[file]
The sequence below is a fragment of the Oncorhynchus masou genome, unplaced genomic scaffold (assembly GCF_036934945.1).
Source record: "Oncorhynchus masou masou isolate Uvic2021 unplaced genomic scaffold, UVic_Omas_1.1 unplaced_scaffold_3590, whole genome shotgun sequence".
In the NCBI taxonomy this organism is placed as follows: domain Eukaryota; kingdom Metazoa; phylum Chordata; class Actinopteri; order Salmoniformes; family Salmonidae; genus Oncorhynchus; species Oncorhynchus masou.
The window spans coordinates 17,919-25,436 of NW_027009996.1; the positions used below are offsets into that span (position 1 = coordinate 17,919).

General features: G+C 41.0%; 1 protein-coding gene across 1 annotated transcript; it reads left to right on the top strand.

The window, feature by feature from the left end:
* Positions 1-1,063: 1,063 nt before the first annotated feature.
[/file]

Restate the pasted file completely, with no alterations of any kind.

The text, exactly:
The sequence below is a fragment of the Oncorhynchus masou genome, unplaced genomic scaffold (assembly GCF_036934945.1).
Source record: "Oncorhynchus masou masou isolate Uvic2021 unplaced genomic scaffold, UVic_Omas_1.1 unplaced_scaffold_3590, whole genome shotgun sequence".
In the NCBI taxonomy this organism is placed as follows: domain Eukaryota; kingdom Metazoa; phylum Chordata; class Actinopteri; order Salmoniformes; family Salmonidae; genus Oncorhynchus; species Oncorhynchus masou.
The window spans coordinates 17,919-25,436 of NW_027009996.1; the positions used below are offsets into that span (position 1 = coordinate 17,919).

General features: G+C 41.0%; 1 protein-coding gene across 1 annotated transcript; it reads left to right on the top strand.

The window, feature by feature from the left end:
* Positions 1-1,063: 1,063 nt before the first annotated feature.